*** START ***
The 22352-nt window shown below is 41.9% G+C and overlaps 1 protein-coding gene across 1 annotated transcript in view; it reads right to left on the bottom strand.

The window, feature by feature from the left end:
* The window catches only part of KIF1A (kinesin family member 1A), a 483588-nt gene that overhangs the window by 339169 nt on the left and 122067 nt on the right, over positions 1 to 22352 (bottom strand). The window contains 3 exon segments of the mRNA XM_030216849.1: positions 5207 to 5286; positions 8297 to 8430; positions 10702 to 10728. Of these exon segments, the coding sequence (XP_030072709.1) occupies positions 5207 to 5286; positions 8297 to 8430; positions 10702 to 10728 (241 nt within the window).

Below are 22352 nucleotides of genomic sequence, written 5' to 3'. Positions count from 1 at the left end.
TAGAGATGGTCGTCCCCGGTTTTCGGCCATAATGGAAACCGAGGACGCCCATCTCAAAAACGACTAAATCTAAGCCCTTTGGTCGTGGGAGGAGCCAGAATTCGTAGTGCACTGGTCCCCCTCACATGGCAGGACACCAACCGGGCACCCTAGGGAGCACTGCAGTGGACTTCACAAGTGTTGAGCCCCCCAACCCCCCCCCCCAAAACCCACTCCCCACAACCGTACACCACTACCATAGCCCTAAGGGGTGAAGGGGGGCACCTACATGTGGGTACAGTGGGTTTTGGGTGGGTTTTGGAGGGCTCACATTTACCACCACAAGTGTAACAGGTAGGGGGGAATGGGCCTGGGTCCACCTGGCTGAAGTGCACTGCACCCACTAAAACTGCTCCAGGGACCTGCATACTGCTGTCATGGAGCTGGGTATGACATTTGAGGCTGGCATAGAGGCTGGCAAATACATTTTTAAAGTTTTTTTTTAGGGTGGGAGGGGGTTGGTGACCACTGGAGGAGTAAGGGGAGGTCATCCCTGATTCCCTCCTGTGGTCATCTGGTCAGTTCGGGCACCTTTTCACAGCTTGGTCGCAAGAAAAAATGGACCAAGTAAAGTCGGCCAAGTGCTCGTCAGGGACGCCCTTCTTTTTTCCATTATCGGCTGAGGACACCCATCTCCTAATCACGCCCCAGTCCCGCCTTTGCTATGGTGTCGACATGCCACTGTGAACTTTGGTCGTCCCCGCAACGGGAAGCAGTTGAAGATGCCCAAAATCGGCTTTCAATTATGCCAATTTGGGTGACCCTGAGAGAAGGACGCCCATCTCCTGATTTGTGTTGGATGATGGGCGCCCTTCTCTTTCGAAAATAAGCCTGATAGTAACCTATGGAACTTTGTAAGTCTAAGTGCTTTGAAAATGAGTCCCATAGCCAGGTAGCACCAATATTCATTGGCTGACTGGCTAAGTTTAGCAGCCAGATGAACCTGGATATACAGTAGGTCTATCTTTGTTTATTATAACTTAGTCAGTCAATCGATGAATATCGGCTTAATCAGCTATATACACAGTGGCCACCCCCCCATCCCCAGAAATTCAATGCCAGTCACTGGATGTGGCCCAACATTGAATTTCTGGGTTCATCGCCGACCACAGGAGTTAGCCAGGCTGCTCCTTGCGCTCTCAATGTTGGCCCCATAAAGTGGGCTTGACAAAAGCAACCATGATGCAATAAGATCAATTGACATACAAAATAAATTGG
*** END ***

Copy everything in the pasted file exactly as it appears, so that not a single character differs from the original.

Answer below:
The 22352-nt window shown below is 41.9% G+C and overlaps 1 protein-coding gene across 1 annotated transcript in view; it reads right to left on the bottom strand.

The window, feature by feature from the left end:
* The window catches only part of KIF1A (kinesin family member 1A), a 483588-nt gene that overhangs the window by 339169 nt on the left and 122067 nt on the right, over positions 1 to 22352 (bottom strand). The window contains 3 exon segments of the mRNA XM_030216849.1: positions 5207 to 5286; positions 8297 to 8430; positions 10702 to 10728. Of these exon segments, the coding sequence (XP_030072709.1) occupies positions 5207 to 5286; positions 8297 to 8430; positions 10702 to 10728 (241 nt within the window).

Below are 22352 nucleotides of genomic sequence, written 5' to 3'. Positions count from 1 at the left end.
TAGAGATGGTCGTCCCCGGTTTTCGGCCATAATGGAAACCGAGGACGCCCATCTCAAAAACGACTAAATCTAAGCCCTTTGGTCGTGGGAGGAGCCAGAATTCGTAGTGCACTGGTCCCCCTCACATGGCAGGACACCAACCGGGCACCCTAGGGAGCACTGCAGTGGACTTCACAAGTGTTGAGCCCCCCAACCCCCCCCCCCAAAACCCACTCCCCACAACCGTACACCACTACCATAGCCCTAAGGGGTGAAGGGGGGCACCTACATGTGGGTACAGTGGGTTTTGGGTGGGTTTTGGAGGGCTCACATTTACCACCACAAGTGTAACAGGTAGGGGGGAATGGGCCTGGGTCCACCTGGCTGAAGTGCACTGCACCCACTAAAACTGCTCCAGGGACCTGCATACTGCTGTCATGGAGCTGGGTATGACATTTGAGGCTGGCATAGAGGCTGGCAAATACATTTTTAAAGTTTTTTTTTAGGGTGGGAGGGGGTTGGTGACCACTGGAGGAGTAAGGGGAGGTCATCCCTGATTCCCTCCTGTGGTCATCTGGTCAGTTCGGGCACCTTTTCACAGCTTGGTCGCAAGAAAAAATGGACCAAGTAAAGTCGGCCAAGTGCTCGTCAGGGACGCCCTTCTTTTTTCCATTATCGGCTGAGGACACCCATCTCCTAATCACGCCCCAGTCCCGCCTTTGCTATGGTGTCGACATGCCACTGTGAACTTTGGTCGTCCCCGCAACGGGAAGCAGTTGAAGATGCCCAAAATCGGCTTTCAATTATGCCAATTTGGGTGACCCTGAGAGAAGGACGCCCATCTCCTGATTTGTGTTGGATGATGGGCGCCCTTCTCTTTCGAAAATAAGCCTGATAGTAACCTATGGAACTTTGTAAGTCTAAGTGCTTTGAAAATGAGTCCCATAGCCAGGTAGCACCAATATTCATTGGCTGACTGGCTAAGTTTAGCAGCCAGATGAACCTGGATATACAGTAGGTCTATCTTTGTTTATTATAACTTAGTCAGTCAATCGATGAATATCGGCTTAATCAGCTATATACACAGTGGCCACCCCCCCATCCCCAGAAATTCAATGCCAGTCACTGGATGTGGCCCAACATTGAATTTCTGGGTTCATCGCCGACCACAGGAGTTAGCCAGGCTGCTCCTTGCGCTCTCAATGTTGGCCCCATAAAGTGGGCTTGACAAAAGCAACCATGATGCAATAAGATCAATTGACATACAAAATAAATTGG